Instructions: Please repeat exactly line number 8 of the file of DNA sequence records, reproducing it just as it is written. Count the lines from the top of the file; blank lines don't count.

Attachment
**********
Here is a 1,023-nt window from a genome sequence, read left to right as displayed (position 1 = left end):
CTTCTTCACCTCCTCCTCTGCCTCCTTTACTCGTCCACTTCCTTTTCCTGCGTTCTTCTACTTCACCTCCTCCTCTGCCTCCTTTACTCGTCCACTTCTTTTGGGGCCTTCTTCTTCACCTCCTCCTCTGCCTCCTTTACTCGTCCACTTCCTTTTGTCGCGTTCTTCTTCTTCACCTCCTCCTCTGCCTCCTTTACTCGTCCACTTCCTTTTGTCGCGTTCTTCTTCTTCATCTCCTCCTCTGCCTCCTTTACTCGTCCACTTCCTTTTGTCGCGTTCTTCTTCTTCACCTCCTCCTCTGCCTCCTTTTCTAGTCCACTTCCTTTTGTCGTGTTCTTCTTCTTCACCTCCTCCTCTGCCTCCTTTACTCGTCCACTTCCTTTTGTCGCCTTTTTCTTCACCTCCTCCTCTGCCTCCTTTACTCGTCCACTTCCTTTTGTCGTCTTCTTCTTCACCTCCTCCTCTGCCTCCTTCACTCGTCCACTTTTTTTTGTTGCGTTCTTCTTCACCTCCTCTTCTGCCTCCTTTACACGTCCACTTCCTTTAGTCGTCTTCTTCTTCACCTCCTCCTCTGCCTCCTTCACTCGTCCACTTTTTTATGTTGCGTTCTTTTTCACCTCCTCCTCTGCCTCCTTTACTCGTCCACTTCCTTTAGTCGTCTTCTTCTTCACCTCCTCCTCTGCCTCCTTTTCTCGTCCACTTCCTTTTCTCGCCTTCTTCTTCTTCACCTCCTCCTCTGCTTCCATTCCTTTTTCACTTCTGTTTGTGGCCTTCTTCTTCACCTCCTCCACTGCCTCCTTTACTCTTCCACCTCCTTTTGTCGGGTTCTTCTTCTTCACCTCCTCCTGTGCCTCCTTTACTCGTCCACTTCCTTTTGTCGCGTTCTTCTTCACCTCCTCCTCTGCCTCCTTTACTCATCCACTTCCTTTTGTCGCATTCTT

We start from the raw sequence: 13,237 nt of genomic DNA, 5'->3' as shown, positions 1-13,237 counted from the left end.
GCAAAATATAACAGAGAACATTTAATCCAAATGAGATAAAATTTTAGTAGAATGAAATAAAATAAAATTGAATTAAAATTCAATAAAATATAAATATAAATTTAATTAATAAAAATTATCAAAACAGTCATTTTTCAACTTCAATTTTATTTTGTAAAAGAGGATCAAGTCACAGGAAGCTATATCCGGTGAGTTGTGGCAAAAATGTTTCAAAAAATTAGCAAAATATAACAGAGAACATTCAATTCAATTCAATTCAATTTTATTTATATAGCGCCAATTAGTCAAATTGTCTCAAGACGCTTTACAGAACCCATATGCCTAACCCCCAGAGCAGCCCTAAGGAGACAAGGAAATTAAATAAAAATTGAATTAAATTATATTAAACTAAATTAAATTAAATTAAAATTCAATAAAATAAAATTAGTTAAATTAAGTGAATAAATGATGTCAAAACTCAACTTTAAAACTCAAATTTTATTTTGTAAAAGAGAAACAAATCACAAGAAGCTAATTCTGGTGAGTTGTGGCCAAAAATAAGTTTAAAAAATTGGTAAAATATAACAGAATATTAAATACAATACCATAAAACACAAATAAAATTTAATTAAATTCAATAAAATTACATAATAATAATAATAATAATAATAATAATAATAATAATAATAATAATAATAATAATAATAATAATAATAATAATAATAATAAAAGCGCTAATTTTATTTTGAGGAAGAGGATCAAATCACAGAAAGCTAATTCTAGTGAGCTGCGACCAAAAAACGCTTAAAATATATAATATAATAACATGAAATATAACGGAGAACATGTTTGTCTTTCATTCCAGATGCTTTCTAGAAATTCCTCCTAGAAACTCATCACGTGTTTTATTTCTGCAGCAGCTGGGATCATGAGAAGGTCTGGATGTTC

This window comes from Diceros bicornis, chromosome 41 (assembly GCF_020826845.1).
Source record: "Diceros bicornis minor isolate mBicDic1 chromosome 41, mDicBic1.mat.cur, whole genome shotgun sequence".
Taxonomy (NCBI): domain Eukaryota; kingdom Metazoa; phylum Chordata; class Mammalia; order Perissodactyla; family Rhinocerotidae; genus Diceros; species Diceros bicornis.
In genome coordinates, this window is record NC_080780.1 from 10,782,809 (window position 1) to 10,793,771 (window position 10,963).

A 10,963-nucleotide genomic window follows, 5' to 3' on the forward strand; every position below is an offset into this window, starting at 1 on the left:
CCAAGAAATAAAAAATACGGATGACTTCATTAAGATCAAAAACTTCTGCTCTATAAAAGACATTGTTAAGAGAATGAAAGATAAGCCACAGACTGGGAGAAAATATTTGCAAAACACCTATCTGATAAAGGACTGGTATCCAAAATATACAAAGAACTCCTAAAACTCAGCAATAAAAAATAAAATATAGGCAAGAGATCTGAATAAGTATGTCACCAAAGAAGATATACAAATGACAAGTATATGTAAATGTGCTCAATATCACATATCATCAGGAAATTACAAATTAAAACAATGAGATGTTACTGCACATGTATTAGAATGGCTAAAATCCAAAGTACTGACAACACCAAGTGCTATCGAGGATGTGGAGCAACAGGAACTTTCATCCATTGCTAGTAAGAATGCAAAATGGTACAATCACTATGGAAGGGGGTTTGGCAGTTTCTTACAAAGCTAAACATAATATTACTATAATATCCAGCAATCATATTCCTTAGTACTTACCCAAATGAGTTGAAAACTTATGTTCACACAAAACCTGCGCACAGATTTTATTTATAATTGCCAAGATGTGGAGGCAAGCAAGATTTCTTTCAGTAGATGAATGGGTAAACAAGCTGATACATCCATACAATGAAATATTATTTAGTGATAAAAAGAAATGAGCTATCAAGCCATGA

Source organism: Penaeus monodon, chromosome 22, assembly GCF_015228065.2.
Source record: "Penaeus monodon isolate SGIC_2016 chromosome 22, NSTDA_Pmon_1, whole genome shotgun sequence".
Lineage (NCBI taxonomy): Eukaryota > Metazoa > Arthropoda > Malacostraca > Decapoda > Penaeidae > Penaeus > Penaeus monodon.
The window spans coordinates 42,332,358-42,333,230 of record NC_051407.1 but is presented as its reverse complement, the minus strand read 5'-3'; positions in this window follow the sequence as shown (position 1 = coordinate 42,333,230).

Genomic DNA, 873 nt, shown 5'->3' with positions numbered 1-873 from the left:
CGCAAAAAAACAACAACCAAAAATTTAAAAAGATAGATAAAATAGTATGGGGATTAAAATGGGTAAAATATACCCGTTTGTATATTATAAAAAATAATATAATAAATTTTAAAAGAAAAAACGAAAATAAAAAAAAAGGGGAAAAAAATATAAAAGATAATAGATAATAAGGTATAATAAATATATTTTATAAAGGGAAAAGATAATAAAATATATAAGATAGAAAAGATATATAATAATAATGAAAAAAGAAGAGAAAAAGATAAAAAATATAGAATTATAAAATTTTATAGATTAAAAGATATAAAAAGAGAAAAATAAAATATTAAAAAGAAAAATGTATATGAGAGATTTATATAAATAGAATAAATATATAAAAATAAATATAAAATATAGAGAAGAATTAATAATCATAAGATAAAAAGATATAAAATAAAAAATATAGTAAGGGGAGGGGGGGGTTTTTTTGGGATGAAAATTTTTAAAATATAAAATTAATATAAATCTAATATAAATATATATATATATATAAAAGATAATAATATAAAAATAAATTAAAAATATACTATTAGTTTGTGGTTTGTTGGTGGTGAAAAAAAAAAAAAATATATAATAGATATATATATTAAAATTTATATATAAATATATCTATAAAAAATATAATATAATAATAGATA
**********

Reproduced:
In genome coordinates, this window is record NC_080780.1 from 10,782,809 (window position 1) to 10,793,771 (window position 10,963).